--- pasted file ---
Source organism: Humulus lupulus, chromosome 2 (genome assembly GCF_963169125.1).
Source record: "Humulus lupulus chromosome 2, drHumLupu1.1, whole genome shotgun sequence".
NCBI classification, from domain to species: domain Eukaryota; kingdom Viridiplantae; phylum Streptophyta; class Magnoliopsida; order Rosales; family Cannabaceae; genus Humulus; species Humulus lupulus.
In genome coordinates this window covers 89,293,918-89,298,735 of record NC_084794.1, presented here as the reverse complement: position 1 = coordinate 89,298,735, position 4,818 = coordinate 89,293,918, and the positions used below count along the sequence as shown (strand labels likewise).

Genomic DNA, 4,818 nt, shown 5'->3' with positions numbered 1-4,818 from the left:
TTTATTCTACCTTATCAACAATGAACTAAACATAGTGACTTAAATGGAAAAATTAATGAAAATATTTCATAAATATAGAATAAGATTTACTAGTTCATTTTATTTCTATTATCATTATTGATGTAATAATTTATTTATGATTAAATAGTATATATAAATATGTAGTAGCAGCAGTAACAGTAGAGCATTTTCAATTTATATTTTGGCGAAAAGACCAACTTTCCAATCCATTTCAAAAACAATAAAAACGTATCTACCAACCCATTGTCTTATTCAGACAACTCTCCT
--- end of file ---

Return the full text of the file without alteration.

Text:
Source organism: Humulus lupulus, chromosome 2 (genome assembly GCF_963169125.1).
Source record: "Humulus lupulus chromosome 2, drHumLupu1.1, whole genome shotgun sequence".
NCBI classification, from domain to species: domain Eukaryota; kingdom Viridiplantae; phylum Streptophyta; class Magnoliopsida; order Rosales; family Cannabaceae; genus Humulus; species Humulus lupulus.
In genome coordinates this window covers 89,293,918-89,298,735 of record NC_084794.1, presented here as the reverse complement: position 1 = coordinate 89,298,735, position 4,818 = coordinate 89,293,918, and the positions used below count along the sequence as shown (strand labels likewise).

Genomic DNA, 4,818 nt, shown 5'->3' with positions numbered 1-4,818 from the left:
TTTATTCTACCTTATCAACAATGAACTAAACATAGTGACTTAAATGGAAAAATTAATGAAAATATTTCATAAATATAGAATAAGATTTACTAGTTCATTTTATTTCTATTATCATTATTGATGTAATAATTTATTTATGATTAAATAGTATATATAAATATGTAGTAGCAGCAGTAACAGTAGAGCATTTTCAATTTATATTTTGGCGAAAAGACCAACTTTCCAATCCATTTCAAAAACAATAAAAACGTATCTACCAACCCATTGTCTTATTCAGACAACTCTCCT